The Dragon crew will join space station commander Chris Cassidy and Russian cosmonauts Anatoly Ivanishin and Ivan Vagner, expanding the station’s crew complement from three to five.

“Spending the final two weeks before liftoff in quarantine helps ensure the Demo-2 crew arrives healthy, protecting themselves and their colleagues already on the station,” NASA said.

NASA will limit who can be in close contact with Behnken and Hurley up until their launch.

“Since Hurley and Behnken are training side by side and will be working and living as a team on the space station with their crewmates, they’re unable to maintain a six-foot distance,” NASA said.

Astronauts Doug Hurley (left) and Bob Behnken (right) pose for a photograph at launch pad 39A at NASA’s Kennedy Space Center in Florida before the launch of SpaceX’s Crew Dragon In-Flight Abort Test in January. Credit: NASA/Kim Shiflett

Some astronauts choose to stay in a quarantine facility at the Johnson Space Center in Houston before traveling to Florida for final launch preparations. Crew members may have to stay at the NASA facility if a family member living with them at home can’t quarantine due to job or school requirements, according to the space agency.

Behnken and Hurley are staying at their homes until their trip next week to the launch site on Florida’s Space Coast.

“Some additional safeguards have been added because of the coronavirus,” NASA said. “For example, anyone who will come on site or interact with the crew during the quarantine period, as well as any VIPs, will be screened for temperature and symptoms.”

NASA said Hurley and Behnken, as well as those in direct, close contact with the crew, will be tested twice for the virus before their May 27 launch as a precaution.

“The coronavirus, obviously, has presented us with some new challenges,” said Phil McAlister, NASA’s director of commercial spaceflight development. “If we didn’t have enough, we’ve got that on the plate. I just want to stress we are following a strict, 14-day quarantine protocol prior to launch for the crew members. All personnel that support or interact with the crew during that time period follow that same protocol.”

McAlister told a committee of the NASA Advisory Council on Thursday that anyone not following the quarantine protocols will not be permitted to interact with the Demo-2 crew members “without appropriate protective gear, appropriate distancing or a barrier between them and the astronaut.”

“I think we’re being pretty careful with all that,” McAlister said. “SpaceX has been really good in implementing some additional protective measures.”

SpaceX Crew Dragon joins Falcon 9 for last mate before astronaut launch debut

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NASA and SpaceX are less than two weeks away from the first crewed mission to launch from U.S. soil in nearly a decade. But there’s still work to do before the craft blasts off towards the International Space Station.

On Friday, May 15, the Crew Dragon spacecraft journeyed from a fueling facility at Cape Canaveral’s Air Force Station to launch pad 39A at NASA’s Kennedy Space Center. Tucked inside the SpaceX hangar, the craft will undergo testing and checkouts before being attached to it Falcon 9 launcher in a few days.

The Dragon was filled up with hypergolic fuel (hydrazine and nitrogen tetroxide), which its built-in escape system and onboard thrusters use to maneuver.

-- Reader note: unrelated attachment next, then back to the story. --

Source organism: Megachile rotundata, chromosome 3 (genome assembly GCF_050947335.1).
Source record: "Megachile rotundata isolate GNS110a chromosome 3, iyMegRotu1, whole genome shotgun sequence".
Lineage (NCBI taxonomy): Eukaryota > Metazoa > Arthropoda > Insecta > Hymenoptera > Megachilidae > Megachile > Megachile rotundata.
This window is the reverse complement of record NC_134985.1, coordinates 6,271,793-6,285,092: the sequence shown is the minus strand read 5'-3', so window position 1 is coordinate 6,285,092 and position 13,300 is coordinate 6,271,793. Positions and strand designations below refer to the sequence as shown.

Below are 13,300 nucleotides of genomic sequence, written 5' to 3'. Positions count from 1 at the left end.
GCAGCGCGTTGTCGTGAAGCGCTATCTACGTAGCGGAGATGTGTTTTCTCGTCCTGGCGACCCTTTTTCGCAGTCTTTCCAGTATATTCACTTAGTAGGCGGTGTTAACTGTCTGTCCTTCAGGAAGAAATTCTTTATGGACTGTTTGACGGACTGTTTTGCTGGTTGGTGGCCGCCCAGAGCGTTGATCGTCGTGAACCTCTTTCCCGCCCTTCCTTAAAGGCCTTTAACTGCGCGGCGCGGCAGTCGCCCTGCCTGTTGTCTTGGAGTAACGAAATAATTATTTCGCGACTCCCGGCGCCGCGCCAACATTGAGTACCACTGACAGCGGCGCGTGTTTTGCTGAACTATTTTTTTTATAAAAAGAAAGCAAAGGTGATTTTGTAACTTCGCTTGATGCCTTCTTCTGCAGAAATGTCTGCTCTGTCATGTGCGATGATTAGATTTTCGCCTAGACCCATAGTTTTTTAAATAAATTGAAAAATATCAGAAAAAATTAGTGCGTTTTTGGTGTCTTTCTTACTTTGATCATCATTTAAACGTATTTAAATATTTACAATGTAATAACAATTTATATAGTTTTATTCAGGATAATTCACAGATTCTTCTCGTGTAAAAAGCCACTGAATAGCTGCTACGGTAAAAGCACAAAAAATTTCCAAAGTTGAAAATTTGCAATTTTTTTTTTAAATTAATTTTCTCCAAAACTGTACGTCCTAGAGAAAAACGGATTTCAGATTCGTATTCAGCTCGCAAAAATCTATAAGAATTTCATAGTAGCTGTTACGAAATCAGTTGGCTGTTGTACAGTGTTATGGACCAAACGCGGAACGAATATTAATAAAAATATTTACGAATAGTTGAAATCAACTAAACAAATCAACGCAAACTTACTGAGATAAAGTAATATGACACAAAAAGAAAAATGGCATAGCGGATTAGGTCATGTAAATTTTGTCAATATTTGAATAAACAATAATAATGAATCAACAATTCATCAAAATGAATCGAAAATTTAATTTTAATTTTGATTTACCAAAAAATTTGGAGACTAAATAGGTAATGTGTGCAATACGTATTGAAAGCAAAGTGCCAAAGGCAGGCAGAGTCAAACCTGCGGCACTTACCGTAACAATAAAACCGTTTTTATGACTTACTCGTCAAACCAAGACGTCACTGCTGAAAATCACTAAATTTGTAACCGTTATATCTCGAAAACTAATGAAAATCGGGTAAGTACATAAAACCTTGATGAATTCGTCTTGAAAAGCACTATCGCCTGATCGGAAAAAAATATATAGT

Liftoff is scheduled for May 27 at 4:33 p.m. EDT (2033 UTC). At that time, NASA astronauts Bob Behnken and Doug Hurley will rocket towards space, and synch up with the space station less than 24 hours later. During their time on orbit, the duo will put the Crew Dragon’s systems to the test.

Hurley will get to manually pilot the autonomous spacecraft, ensuring the control systems are working as expected. Then the spacecraft will begin the docking process. But before Dragon can attach itself to the space station, it has to be prepped for launch.

 

 

 

 

 

 

 

 

 

 

 

 

 

 

 

 

 

 

 

 

 

 

 

 

 

 

 

 

 

 

 

 

 

 

 

 

 

 

 

 

 

 

 

 

 

 

 

 

 

 

 

 

 

 

This week, SpaceX crews will inspect the Dragon’s electrical and mechanical attachments before attaching it to the Falcon 9. Using a massive crane, the crew will hoist the Dragon onto the rocket. The duo will then be loaded onto SpaceX’s transporter and make the trek up to the launch pad.

Hurley and Behnken know this pad well. Both astronauts flew their previous missions after launching from this pad. The crew is set to make the trip to Kennedy this week, arriving on May 20. They’ve been in official mission quarantine since May 13, although the duo has quarantined with each other for several weeks now, with minimal contact with other non-essential staff members.

Once the Dragon and Falcon are on the launch pad, SpaceX engineers will take some time to inspect and examine the vehicles before putting the Falcon through some routine pre-launch testing, including a fueling run and a static fire test.

The next major hurdle before launch will be a flight readiness review, which will take place on May 21. If that goes as planned, there will be a final launch readiness review on May 25th. In the meantime, after they arrive at the launch site, Behnken and Hurley will undergo some last-minutes training, make sure their spacesuits are fitting correctly, and do a full launch practice run on Saturday, May 23.

According to NASA, there is still a lot of work to be done ahead of the May 27th launch date, but currently, everything is on schedule. Once on station, Behnken and Hurley will stay up to four months on the orbital outpost before returning to Earth.